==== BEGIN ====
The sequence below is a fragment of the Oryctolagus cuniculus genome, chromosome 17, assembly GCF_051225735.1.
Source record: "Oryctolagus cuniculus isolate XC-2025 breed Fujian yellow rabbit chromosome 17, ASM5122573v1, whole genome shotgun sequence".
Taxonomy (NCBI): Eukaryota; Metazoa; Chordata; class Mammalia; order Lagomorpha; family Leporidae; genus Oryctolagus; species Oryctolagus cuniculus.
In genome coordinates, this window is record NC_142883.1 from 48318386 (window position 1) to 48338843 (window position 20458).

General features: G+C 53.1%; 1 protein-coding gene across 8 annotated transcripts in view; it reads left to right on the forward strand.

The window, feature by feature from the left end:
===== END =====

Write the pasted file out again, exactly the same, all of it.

The sequence below is a fragment of the Oryctolagus cuniculus genome, chromosome 17, assembly GCF_051225735.1.
Source record: "Oryctolagus cuniculus isolate XC-2025 breed Fujian yellow rabbit chromosome 17, ASM5122573v1, whole genome shotgun sequence".
Taxonomy (NCBI): Eukaryota; Metazoa; Chordata; class Mammalia; order Lagomorpha; family Leporidae; genus Oryctolagus; species Oryctolagus cuniculus.
In genome coordinates, this window is record NC_142883.1 from 48318386 (window position 1) to 48338843 (window position 20458).

General features: G+C 53.1%; 1 protein-coding gene across 8 annotated transcripts in view; it reads left to right on the forward strand.

The window, feature by feature from the left end: